Supporting children’s wellbeing and mental health

Girl in front of trees with words The National Children's Mental Health and Wellbeing Strategy

The mental health and wellbeing of children is an important focus for everyone working in and supporting children’s education and care services. The challenges of natural disasters, the pandemic and associated lockdowns affect children in various ways. 

Australian children’s education and care providers and their services continue to demonstrate that they are committed to promoting the health and wellbeing of children. The ways they do this are both unique and exceptional and we’d like to share three examples with you. 

  • Bermagui Preschool, on the South Coast of NSW, has developed the Bermagui Preschool Mental Health and Wellbeing Program. The program focuses on recovery and aims to build on the service and local communities’ resilience, healing and capacity building. It offers comfort, reassurance, assistance and ongoing connection with children and adults. 
  • Clarendon Children’s Centre Co-Op, in South Melbourne in Victoria, supports the wellbeing of all staff by creating a sheltered garden space known as The Nest where educators can relax and recharge during their breaks. They also subscribe to an Employee Assistance Program and employ a Wellbeing, Inclusion and Diversity leader who plans and coordinates wellbeing activities. These support the service provider’s commitment to recognising and celebrating diversity and the creation of safe places for each child and all members of the community. 
  • Peak Sports and Learning TIGS, in Wollongong in NSW, has embedded safe and smart behaviours that promote children’s safety and wellbeing. The Peak 6 centre philosophies guide educators to plan intentional activities that inform children about their rights to a safe environment. They also empower and build children’s confidence and learning to be the best person they can be. The Peak 6 includes: 
    • We respect each other
    • We try our best
    • We are a team
    • We learn from mistakes
    • We create
    • We celebrate each other’s success. 

These child-centred, strength-based programs enable each child to develop strong relationships that support their mental health and wellbeing. We also encourage you to reflect on your own unique practices that support the mental health and wellbeing of children in your service community. 

You can find out more about how you can support the mental health and wellbeing of children in the National Children’s Mental Health and Wellbeing Strategy

New professional development course - Developing a Quality Improvement Plan (QIP)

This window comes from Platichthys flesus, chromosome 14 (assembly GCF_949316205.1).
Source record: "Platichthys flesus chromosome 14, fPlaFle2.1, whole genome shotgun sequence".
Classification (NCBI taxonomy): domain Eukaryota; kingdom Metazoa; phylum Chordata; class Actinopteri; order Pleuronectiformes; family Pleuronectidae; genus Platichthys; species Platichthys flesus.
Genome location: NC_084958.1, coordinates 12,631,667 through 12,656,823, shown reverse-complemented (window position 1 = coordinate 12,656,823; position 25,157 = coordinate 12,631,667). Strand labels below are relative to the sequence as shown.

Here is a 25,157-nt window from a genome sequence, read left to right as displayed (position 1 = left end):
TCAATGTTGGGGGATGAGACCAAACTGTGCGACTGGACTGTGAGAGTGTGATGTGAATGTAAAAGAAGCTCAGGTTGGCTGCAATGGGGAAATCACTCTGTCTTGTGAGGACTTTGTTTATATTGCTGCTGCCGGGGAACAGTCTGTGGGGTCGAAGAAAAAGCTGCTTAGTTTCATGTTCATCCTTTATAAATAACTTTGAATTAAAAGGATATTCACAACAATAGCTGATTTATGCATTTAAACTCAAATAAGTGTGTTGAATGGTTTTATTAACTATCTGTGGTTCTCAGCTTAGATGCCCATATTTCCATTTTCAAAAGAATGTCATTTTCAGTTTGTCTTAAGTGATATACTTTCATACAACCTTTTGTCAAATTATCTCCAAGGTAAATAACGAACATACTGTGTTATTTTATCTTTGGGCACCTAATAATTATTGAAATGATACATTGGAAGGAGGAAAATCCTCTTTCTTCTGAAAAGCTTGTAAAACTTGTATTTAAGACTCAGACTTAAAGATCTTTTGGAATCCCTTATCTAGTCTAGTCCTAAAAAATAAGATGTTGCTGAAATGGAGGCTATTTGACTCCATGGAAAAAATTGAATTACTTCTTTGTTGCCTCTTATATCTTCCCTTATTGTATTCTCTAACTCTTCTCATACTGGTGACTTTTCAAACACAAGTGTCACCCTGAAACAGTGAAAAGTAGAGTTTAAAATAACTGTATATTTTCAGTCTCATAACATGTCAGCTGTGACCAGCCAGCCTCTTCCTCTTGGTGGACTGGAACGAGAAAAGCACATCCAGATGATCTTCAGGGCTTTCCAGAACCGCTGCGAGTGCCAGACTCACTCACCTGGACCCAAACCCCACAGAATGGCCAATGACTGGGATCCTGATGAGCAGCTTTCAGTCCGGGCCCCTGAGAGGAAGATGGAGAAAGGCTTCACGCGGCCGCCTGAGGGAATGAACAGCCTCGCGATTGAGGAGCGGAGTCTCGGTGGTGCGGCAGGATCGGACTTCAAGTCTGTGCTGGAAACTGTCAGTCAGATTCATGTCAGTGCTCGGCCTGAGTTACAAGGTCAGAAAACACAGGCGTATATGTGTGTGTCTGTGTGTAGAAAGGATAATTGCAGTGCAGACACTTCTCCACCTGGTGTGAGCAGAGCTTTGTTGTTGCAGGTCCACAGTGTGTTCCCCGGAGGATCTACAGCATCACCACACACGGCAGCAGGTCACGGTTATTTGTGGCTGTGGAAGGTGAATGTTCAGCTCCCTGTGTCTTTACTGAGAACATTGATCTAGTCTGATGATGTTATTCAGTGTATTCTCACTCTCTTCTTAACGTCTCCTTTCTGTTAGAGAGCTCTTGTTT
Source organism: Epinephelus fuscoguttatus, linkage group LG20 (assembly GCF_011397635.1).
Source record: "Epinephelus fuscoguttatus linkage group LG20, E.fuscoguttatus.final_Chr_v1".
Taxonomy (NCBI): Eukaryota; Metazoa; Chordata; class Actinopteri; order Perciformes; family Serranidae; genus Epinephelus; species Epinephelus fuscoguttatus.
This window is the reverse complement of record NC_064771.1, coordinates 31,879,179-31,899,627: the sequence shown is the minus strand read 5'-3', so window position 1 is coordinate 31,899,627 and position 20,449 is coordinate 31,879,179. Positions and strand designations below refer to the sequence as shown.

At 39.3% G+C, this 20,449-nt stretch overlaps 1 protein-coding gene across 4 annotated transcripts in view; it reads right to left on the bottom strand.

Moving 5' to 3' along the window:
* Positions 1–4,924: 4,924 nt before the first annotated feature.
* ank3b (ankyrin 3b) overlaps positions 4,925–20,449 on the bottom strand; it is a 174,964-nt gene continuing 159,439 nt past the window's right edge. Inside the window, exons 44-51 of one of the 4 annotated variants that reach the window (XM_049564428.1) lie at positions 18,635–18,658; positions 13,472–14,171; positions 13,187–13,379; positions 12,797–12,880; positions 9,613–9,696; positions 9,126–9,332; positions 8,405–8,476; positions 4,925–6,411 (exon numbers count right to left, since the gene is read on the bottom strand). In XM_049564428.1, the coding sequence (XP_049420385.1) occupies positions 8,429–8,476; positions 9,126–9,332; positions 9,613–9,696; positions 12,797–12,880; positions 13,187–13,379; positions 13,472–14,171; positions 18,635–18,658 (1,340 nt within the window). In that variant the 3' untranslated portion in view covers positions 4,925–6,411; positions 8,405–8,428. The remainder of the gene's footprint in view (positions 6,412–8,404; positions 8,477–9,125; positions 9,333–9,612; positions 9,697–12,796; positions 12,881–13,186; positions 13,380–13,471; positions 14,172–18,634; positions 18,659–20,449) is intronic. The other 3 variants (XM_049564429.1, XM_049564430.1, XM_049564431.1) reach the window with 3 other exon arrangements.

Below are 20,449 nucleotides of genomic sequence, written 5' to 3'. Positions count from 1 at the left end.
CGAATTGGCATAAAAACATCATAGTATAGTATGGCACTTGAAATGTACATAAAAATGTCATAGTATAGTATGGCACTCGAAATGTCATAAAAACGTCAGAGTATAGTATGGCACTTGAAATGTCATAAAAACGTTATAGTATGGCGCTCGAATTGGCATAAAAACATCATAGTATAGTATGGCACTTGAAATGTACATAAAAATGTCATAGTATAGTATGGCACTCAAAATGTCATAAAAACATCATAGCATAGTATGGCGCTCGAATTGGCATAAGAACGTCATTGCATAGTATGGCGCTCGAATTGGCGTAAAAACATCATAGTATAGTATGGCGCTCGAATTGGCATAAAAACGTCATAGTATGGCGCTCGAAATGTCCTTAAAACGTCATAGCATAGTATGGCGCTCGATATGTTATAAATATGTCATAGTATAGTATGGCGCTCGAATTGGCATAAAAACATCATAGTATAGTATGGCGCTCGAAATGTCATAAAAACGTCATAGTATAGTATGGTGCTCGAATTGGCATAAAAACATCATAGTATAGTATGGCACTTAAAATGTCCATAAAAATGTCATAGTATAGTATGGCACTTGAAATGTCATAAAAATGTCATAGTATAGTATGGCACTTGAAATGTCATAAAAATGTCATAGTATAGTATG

Yellow landing screen for elearning course

Promoting continuous improvement in the provision of quality children’s education and care is a primary objective of the National Quality Framework (NQF). Preparing, maintaining and reviewing your service’s Quality Improvement Plan (QIP) is a crucial part of this process, and is a requirement under the Education and Care Services National Regulations (the National Regulations).

To support children’s education and care service teams to self-assess their performance in delivering quality children’s education and care, and to plan future improvements, we have developed a new interactive free online professional development course on Developing a Quality Improvement Plan

The online course features a series of three eLearning modules:

Module 1: explores how the NQF and the National Quality Standard (NQS) provide a national approach to quality improvement for children’s education and care services. The module also examines self-assessment as an important first step in an effective cycle of continuous quality improvement.  

Module 2: takes an in-depth look at Quality Improvement Plans (QIPs) including: their purpose, the relevant and associated legislative requirements, what information your QIP needs to include and tips for developing and implementing your QIP. 

Module 3: ties the information explored in the first two modules together and explores ways to use self-assessment and quality improvement planning to support continuous quality improvement. The module includes useful information on planning your approach, undertaking the self-assessment process and maintaining your QIP.  

A workbook, incorporating useful tips, reflective questions and activities, accompanies the eLearning modules. 

Collectively, the resources aim to build professional confidence, capacity and knowledge in developing, reviewing and maintaining self-assessment and quality improvement planning processes. They can be used by individuals, to support learning plans and professional goals (element 7.2.3) or collectively as a team or learning community to support shared knowledge building and professional collaboration (element 4.2.1). 

Visit our website for more information on quality improvement planning and to access ACECQA’s Self-Assessment Tool and optional QIP template

Connecting with families during COVID-19

Two educators talking while outside, one wearing hi-vis vest

Our latest blog post explores how you can adapt your strategies to connect with families during COVID-19 and contains some suggested practices to support you during this time.